How do I judge new jumps?

Hi Lee, best MTB web site!

A question on jumping, how do people progress from tabletop to doubles? May be I need to be 15 again!

How to judge distance, speed, amount of pop….etc to clear the gap? Plus moving to a new jump, how can you be sure, what speed/Pop you need to clear the double?

Cheers, Chay.

The more you click, the more I can post. Lee Likes Groceries dot com!

Hi Chay. This is a great question.

Basic equations explain the relationship between entrance speed, takeoff angle and flight distance. You know I love equations, but they ignore wind resistance and jumping style. And your jumping style has a HUGE effect on your flight. You can minimize or maximize any lip by sucking it up or pumping the heck out of it.

I feel like a goof saying this, but lot of it comes down to experience. Start with a small table. Hit it at different speeds with different styles: fast sucking it up and slow boosting it as high as you can. This will give you an idea of how your jumping style affects your flight. Once you have that table consistently nailed, you’re ready to hit a double of the same size.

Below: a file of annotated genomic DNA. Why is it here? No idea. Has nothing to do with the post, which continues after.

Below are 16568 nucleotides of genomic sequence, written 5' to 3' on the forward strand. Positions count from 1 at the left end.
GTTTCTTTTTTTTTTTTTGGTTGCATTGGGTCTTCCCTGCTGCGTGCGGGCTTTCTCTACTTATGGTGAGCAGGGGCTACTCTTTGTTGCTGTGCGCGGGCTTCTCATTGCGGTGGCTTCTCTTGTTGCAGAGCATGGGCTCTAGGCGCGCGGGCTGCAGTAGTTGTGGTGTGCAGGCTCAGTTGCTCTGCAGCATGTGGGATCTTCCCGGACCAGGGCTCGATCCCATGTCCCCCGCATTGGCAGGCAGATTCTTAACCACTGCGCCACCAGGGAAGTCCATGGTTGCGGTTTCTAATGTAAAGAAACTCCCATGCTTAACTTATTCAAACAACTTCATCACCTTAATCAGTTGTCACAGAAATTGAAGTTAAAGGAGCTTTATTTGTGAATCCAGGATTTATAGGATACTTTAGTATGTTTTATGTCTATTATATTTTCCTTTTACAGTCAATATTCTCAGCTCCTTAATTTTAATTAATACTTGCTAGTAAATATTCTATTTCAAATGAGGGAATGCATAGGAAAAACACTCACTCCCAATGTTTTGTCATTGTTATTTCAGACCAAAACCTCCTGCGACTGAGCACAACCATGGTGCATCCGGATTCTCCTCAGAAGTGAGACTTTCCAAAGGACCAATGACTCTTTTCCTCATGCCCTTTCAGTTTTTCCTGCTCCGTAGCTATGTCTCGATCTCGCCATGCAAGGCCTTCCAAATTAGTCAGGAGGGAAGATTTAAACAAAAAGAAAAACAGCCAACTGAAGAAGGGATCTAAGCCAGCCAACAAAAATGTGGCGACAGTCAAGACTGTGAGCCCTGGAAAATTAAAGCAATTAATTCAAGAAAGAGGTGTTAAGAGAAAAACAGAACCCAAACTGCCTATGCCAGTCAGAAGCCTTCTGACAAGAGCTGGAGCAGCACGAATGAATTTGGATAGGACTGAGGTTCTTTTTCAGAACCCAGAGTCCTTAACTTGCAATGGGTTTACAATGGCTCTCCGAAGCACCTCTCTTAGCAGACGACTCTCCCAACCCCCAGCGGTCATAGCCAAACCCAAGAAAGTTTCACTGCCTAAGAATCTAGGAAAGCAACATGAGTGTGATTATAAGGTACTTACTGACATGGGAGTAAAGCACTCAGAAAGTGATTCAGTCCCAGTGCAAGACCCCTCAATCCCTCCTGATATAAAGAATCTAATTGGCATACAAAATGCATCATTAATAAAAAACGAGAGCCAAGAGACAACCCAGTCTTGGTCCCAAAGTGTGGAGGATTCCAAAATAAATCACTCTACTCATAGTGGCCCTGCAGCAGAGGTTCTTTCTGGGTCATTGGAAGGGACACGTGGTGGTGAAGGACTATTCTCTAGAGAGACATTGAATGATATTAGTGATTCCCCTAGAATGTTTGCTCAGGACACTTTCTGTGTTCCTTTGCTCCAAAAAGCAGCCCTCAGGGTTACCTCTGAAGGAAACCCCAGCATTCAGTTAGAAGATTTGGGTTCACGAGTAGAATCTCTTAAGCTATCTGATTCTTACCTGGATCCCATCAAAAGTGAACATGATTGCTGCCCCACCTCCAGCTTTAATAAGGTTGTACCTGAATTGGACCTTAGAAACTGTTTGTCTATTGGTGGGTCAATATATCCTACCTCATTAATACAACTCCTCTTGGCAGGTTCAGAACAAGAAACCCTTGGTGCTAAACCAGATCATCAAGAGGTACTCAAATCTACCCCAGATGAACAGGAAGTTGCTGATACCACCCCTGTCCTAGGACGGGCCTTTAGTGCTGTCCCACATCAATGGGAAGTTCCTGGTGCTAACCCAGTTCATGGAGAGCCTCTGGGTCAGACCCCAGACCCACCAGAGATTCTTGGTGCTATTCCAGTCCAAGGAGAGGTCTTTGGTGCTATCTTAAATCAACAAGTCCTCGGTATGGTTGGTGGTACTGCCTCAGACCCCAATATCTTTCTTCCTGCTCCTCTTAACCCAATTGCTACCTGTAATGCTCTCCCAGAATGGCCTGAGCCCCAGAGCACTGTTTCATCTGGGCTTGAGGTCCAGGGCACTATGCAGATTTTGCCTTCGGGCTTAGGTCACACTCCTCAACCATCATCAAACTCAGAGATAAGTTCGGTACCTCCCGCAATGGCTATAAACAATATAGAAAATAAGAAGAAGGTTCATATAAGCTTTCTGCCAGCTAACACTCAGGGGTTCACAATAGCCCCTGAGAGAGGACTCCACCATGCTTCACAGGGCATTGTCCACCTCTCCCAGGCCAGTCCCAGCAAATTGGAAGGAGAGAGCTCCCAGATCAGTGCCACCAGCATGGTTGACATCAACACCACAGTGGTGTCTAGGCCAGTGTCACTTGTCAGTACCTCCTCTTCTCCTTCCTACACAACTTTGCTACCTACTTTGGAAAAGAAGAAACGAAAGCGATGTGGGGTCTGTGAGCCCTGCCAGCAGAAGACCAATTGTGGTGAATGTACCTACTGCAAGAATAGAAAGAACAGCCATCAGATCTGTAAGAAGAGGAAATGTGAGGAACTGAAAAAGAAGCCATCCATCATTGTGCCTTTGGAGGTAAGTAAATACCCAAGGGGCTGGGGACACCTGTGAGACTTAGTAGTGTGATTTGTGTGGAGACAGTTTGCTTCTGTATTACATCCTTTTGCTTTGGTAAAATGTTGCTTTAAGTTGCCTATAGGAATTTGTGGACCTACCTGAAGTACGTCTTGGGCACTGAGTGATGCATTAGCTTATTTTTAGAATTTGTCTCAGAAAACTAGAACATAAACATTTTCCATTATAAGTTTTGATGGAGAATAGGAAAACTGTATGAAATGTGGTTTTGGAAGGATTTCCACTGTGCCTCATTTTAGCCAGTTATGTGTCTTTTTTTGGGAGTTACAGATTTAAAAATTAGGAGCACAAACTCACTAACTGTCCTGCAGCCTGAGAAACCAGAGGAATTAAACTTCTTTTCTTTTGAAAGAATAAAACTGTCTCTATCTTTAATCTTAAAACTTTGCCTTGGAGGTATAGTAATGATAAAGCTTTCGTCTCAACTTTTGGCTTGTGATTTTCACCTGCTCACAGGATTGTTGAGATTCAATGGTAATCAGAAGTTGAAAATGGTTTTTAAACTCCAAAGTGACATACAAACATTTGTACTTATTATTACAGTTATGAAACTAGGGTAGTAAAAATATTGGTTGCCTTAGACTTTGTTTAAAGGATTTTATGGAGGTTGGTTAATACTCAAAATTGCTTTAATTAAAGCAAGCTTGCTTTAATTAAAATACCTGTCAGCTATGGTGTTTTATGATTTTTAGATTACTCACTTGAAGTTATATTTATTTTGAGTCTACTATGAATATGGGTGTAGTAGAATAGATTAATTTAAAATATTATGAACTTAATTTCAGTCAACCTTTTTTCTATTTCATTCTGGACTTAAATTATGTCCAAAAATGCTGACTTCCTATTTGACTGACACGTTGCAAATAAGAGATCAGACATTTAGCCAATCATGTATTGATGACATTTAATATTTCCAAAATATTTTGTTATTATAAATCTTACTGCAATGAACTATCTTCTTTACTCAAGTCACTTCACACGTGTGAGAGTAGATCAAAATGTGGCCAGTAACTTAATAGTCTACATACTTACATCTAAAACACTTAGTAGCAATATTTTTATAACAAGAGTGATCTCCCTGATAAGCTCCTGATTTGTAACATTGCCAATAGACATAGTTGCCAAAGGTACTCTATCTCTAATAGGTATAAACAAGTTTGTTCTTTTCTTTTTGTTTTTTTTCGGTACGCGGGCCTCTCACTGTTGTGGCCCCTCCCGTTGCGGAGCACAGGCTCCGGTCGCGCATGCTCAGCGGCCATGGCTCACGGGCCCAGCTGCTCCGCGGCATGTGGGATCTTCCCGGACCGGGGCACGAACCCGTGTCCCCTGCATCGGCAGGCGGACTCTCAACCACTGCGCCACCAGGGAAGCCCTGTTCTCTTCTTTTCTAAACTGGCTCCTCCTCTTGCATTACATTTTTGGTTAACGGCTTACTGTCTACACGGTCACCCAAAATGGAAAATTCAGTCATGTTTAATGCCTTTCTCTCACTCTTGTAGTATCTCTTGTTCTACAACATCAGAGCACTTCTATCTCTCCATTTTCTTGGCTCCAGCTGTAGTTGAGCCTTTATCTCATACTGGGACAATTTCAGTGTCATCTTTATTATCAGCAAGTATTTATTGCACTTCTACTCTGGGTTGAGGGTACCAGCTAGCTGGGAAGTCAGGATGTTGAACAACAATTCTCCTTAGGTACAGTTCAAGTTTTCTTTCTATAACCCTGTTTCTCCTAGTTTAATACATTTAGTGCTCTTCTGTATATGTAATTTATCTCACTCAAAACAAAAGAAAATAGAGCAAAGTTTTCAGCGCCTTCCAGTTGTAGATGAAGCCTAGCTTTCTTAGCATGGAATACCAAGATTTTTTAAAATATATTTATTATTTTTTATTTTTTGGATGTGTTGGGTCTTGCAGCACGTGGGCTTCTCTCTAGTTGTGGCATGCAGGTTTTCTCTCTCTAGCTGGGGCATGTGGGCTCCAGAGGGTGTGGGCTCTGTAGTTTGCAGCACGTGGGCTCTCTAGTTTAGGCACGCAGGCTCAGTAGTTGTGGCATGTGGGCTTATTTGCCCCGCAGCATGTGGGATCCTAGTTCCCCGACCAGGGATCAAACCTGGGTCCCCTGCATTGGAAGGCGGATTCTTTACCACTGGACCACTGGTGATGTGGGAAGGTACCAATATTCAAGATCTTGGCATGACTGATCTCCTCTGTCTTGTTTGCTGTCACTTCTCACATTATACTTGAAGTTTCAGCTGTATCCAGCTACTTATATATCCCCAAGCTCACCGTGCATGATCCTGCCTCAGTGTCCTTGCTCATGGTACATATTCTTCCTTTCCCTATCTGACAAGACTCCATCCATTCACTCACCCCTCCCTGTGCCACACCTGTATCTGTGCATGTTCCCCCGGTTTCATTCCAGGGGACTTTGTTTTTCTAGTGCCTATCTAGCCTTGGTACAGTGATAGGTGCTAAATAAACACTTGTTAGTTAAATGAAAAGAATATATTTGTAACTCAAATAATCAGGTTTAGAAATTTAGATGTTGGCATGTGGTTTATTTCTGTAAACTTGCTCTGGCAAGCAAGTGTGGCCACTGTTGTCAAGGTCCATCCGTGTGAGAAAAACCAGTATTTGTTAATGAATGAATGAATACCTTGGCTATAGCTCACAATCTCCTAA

As for new jumps: Step up the steepness and gaps very gradually. Learn to use pump instead of pure speed. Your brain is amazing — as long as you don’t scare yourself, it is great at adapting your past experiences to new ones.

Right now, when you think about big jumps your mind goes blank. Stay within your comfort level and grow your skills and confidence gradually. Soon you’ll roll up on that monster double, and you’ll know exactly what to do.


— Lee

Mr. Lopes shows the difference between boosting and sucking up a jump.

1 reply
  1. Chris says:

    Once upon a time I was calculating the speed I would need to do a jump. The jump was built in an old creek bed and had a roll in down the creek bank. I looked at the jump from the side and imagined the perfect trajectory for it. I then drew an imaginary horizontal line from the apex of the imagined trajectory to a spot on the roll-in. I then sat on my bike on the spot and backed up a little for insurance. What I had done was set my potential energy to the same as the kinetic energy needed for the desired trajectory. I released my brakes and rolled in, no pumping, boosting or sucking. I landed perfectly. Of course, not all jumps have such roll-ins…

    A funny thing is that I am scared of tables. I feel safer on doubles.

    Lee, with the diagram above, is that the speed when you leave the lip, or in the pit before you go up the lip? I assume the former. So in order to launch off the lip at 15mph, you may have to hit the pit of a 4′ high lip at 25mph or something. I don’t know how much speed is trickled off when you go up lips.

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